The most famous racehorses in history

"Red Rum" (CC BY 2.0) by Clive Varley

The most famous racehorses in history

The enduring popularity of the sport of kings is based partly on the affection that so many feel for their equine heroes. Although according to, betting on horse racing has long been an integral part of the sport, the thrill of competition between the very best horses is a key part of racing’s appeal. Here are just some of the many famous horses who have graced the sport over the decades.


Any horse with its own movie will inevitably become famous. A new generation of fans became familiar with the name Secretariat thanks to the 2010 release of the feature film of the same name. Although Secretariat passed away in 1989, the horse’s achievements certainly deserved to endure. He was named American Horse of the Year in 1972— at just two years old — and in 1973, winning the Triple Crown in 1973, and setting the fastest times ever in all three Triple Crown races in North America.


Another horse whose fame has enjoyed a movie-related boost thanks to the 2003 production of the same name, Seabiscuit gained instant fame in the 1930s by winning more money than any other horse on the circuit. War Admiral, the 1937 Triple-Crown champion, was defeated by Seabiscuit by four lengths in a contest considered the “battle of the century”. As a result, Seabiscuit was nominated for 1938’s American Horse of the Year.

The fascinating narrative of Seabiscuit and his success is also part of his enduring fame. His jockey had just one eye, and none expected the horse and jockey pairing to succeed. However, they ultimately prevailed in 11 of the 15 events they took part in. Despite the fact that Seabiscuit’s reign ended more than 80 years ago, even people who are not horse racing enthusiasts are familiar with him, making him one of the most well-known racehorses of all time.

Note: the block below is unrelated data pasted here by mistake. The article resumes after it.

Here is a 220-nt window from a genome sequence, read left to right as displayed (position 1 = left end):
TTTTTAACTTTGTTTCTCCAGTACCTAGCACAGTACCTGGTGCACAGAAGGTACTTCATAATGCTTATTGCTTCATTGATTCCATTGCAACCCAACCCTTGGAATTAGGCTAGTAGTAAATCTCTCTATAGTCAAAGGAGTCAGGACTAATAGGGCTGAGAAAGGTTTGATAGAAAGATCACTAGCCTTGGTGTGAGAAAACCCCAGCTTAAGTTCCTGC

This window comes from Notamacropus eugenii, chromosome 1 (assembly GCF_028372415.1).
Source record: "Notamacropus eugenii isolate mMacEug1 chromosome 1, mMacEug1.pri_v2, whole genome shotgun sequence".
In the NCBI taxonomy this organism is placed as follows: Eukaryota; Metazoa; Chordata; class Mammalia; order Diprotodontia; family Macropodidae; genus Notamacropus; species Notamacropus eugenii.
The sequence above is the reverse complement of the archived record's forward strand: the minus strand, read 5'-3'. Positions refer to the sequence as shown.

Red Rum

The steeplechase is a thrilling combination of speed and jumping ability. The fact that chasers and hurdlers remain in competition for longer than their flat cousins means that racing fans have plenty of time to form attachments to their equine favourites.

Of all the chasing greats, Red Rum is one of the best horses to have ever competed in this exhilarating, high-adrenaline sport. His three Grand National wins in 1973, 1974 and 1977, were all major events in racing. During his 1973 win, he overcame a 30-length deficit, providing a truly remarkable performance. However, the success of Red Rum cannot be gauged by his victories alone. This horse arrived as the UK was going through a severe economic downturn and succeeded in winning hearts and boosting spirits.


Arkle, who was named after a mountain in Scotland that abutted the Duchess of Westminster’s Sutherland estate, won three Cheltenham Gold Cups until an injury ended his career early. He was trained by Tom Dreaper at Greenogue, Kilsallaghan in County Meath, Ireland, and ridden by Pat Taaffe throughout his steeplechasing career. To this day, he is considered to be the greatest steeplechaser of all time, with a Timeform rating of 212 — the highest given to a steeplechaser in history.


Winx fans will tell you that she is the best racehorse to have come out of Australia. With a total of 25 Grade/Group 1 victories under her belt, she is the horse with the most high-level victories worldwide. She has amassed more wealth than any horse from the Southern Hemisphere, totalling more than $25m in prize money. Adding to her long list of accomplishments, she also established a record by winning the Moonee Valley Cox Plate four times in a row. Additionally, in 2015, 2016, 2018 and 2019, she was named the Australian Horse of the Year. Amazingly, Winx was able to compile a 33-race winning streak and 2017 saw her become the third horse to be inducted into the Australian Racing Hall of Fame while still competing.


Frankel, who was foaled on 11 February 2008, retired at the end of the 2012 flat season, having established an astonishing record. He won all 14 of his races and was regarded as the top-rated racehorse in the world. Frankel earned £2,998,302 during the course of his three-year flat racing career. He was ridden by Tom Queally and trained by the late Sir Henry Cecil. In addition to winning the 2,000 Guineas, he also claimed the St. James’ Palace, Sussex, Queen Elizabeth II, Lockinge, Queen Anne, International and Champion Stakes in an illustrious career.

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